The last 12 months have solidified bitcoin’s crucial role in the global economy. Investors and traders have relied on the digital currency to protect their wealth and avoid economic and financial crisis resulting from excessive government monopoly over current monetary systems.
Indian government’s decision to demonetize 500 and 1,000 rupee banknotes led to one of the worst economic disasters in recent history, essentially halving the economy’s cash circulation and causing a nationwide financial turmoil.
China’s imposition of heavy regulations and impractical policies on cash outflow to prevent the devaluation of the Chinese yuan also pushed the demand for bitcoin further, as investors sought out for assets and stores of value that can be used to bring money out of the country.
Bitcoin’s strong performance in 2016 and its price rally that have allowed large markets like China to reach all-time high trading margins can be identified as a closure of the first phase of bitcoin, that is digital commodity.
Vinny Lingham, CEO at Civic.com and bitcoin analyst who has offered insightful analysis and accurate price predictions for bitcoin over the past few years, stated that bitcoin has proven its worthiness as a digital commodity. It was evident that traders and investors used bitcoin as a digital commodity as an alternative to traditional assets.
However, in terms of bitcoin’s long-term growth, the end of bitcoin’s first phase as a digital commodity marks a beginning for the digital currency’s next two phases: store of value and currency.
Bitcoin has already demonstrated its practicality as a digital commodity. The next phase according to Linham is proving bitcoin’s applicability as a store of value. Is bitcoin an asset that can be saved, retrieved and exchanged at a later time? Or is it simply a commodity?
Lingham says the former accurately portrays bitcoin at the current stage as bitcoin offers high liquidity, stable global exchange rates, and is not perishable. Bitcoin does not depreciate over time unlike assets or physical products.
“A store of value can be a commodity that’s not perishable (so wheat, corn and pork bellies are not stores of value) or subject to depreciation over time (for instance, mass produced motor vehicles, or other homogenous products where technology time can render a store of value worthless).” explained Lingham.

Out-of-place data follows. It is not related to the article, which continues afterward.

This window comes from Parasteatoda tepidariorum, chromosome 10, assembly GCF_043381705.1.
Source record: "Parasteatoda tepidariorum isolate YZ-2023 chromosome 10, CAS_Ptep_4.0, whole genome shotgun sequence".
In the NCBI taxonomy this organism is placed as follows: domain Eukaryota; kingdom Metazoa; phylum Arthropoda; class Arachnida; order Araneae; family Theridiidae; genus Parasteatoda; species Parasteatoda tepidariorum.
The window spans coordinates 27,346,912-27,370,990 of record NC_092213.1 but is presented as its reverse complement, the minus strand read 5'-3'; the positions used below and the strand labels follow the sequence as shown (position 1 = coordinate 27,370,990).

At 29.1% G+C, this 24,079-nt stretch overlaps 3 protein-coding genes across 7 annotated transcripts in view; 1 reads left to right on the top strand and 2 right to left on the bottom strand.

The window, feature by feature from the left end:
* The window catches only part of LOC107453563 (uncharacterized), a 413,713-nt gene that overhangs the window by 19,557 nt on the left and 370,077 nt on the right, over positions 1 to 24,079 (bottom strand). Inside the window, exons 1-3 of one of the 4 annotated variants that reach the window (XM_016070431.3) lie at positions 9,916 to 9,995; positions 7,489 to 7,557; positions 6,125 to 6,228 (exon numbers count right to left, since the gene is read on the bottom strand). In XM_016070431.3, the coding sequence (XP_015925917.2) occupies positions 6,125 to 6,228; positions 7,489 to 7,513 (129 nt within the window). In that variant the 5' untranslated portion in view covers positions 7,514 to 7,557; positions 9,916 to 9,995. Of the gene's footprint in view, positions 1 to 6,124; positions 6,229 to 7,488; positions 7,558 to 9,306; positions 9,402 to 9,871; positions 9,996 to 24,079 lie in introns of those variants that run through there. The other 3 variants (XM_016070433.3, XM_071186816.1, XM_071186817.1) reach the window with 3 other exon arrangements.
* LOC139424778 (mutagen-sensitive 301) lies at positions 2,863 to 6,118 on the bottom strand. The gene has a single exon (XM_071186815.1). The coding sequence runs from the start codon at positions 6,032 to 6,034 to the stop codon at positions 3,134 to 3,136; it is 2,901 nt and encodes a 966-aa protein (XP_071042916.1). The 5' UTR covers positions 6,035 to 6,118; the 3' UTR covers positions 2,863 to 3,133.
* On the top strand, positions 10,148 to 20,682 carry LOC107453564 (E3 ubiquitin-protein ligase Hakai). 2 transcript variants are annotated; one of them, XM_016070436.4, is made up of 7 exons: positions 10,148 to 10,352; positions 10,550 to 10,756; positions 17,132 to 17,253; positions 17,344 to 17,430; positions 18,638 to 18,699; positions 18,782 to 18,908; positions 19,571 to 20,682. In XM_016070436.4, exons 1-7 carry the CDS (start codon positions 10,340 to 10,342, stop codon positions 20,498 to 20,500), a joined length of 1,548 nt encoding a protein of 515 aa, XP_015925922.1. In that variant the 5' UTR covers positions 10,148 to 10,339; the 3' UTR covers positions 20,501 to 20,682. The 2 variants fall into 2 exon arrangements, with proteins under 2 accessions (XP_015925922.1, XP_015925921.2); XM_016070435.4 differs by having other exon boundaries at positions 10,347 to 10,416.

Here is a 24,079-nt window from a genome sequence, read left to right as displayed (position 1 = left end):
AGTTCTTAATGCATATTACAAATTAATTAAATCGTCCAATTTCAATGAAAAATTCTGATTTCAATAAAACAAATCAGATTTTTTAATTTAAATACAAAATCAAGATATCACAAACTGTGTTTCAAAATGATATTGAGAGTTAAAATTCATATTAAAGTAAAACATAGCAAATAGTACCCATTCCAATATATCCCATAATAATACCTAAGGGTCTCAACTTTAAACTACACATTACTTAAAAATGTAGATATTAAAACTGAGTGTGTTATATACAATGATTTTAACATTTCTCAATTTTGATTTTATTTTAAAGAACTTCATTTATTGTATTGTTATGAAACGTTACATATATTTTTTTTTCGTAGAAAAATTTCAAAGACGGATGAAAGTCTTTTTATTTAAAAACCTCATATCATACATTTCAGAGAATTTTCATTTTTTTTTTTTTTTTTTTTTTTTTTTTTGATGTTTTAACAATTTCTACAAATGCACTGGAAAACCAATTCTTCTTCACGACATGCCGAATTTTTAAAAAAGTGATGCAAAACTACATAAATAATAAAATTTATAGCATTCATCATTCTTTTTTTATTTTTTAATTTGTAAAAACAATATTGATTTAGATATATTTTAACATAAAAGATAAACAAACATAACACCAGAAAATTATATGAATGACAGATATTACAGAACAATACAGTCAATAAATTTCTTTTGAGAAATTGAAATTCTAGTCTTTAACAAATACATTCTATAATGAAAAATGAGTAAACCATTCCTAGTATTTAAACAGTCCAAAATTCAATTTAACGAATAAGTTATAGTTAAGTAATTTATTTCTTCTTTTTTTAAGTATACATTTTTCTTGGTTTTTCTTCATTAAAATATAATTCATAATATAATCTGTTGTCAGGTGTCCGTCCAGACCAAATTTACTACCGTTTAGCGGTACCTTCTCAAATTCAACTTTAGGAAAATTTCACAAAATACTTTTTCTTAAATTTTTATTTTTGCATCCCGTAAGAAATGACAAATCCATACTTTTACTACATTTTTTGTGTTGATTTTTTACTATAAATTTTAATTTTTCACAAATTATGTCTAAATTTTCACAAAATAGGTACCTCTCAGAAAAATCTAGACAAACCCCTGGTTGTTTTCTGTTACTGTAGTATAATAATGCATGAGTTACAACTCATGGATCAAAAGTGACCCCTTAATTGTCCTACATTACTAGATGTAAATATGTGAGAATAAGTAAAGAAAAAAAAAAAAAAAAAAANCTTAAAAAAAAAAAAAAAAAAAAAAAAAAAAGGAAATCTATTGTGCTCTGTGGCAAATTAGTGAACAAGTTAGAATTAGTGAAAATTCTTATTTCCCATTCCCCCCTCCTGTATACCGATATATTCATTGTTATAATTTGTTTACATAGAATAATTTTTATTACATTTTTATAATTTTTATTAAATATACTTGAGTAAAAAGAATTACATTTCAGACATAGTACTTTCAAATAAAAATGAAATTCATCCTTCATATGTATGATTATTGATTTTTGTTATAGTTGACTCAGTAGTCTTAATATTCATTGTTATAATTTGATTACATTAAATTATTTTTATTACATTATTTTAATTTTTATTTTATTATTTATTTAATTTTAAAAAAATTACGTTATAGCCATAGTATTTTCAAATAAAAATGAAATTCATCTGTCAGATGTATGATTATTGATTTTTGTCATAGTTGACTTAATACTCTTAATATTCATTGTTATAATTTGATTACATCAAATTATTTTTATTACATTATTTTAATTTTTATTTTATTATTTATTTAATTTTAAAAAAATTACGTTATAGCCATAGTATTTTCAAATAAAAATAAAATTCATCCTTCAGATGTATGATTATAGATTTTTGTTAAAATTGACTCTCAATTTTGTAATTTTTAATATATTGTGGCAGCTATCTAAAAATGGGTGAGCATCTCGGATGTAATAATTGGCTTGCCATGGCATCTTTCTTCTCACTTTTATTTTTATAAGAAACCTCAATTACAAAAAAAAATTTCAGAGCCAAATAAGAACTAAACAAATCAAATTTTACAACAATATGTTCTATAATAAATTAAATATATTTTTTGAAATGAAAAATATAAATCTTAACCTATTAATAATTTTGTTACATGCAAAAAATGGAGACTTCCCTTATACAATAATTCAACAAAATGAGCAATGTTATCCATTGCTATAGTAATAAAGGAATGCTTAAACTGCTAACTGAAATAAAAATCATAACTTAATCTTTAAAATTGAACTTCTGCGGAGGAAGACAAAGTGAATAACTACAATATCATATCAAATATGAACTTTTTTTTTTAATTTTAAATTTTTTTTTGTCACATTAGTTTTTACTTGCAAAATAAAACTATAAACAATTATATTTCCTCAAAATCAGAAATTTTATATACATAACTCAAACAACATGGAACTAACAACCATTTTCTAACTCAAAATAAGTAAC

Throughout 2017, bitcoin will most likely demonstrate the qualities of a store of value and present some stability and reliability to experts.
For bitcoin to truly reach mainstream adoption, it needs to reflect the qualities of a currency. It must demonstrate low volatility rates and price flunctuation for the general population to rely on as currency.
Lingham also emphasized the importance of low volatility in his report. He wrote:
For Bitcoin to become a trusted medium of exchange (aka “a currency”), it needs to be stable, and have low volatility. You cannot have a situation where your money is worth less (or even more) in a day or an hour. Volatility and unpredictability in currencies is harmful to businesses in particular, and if businesses cannot be assured that the Bitcoins they received the previous day will help them replenish their stock, then they will be unwilling to accept it and risk their livelihoods.
Andreas Antonopoulos, bitcoin and security expert, made a similar point in mid-2015, when people were satisfied by bitcoin’s increasing price.
“Don’t be too excited with recent bitcoin short squeeze and rapid price climb. Volatility is bad even when it’s going upwards,” said Antonopoulos.
When bitcoin is near to maximizing its money supply and its value demonstrates currency-like behaviour, it is presumed to reach mainstream adoption and attract the likes of the general population.
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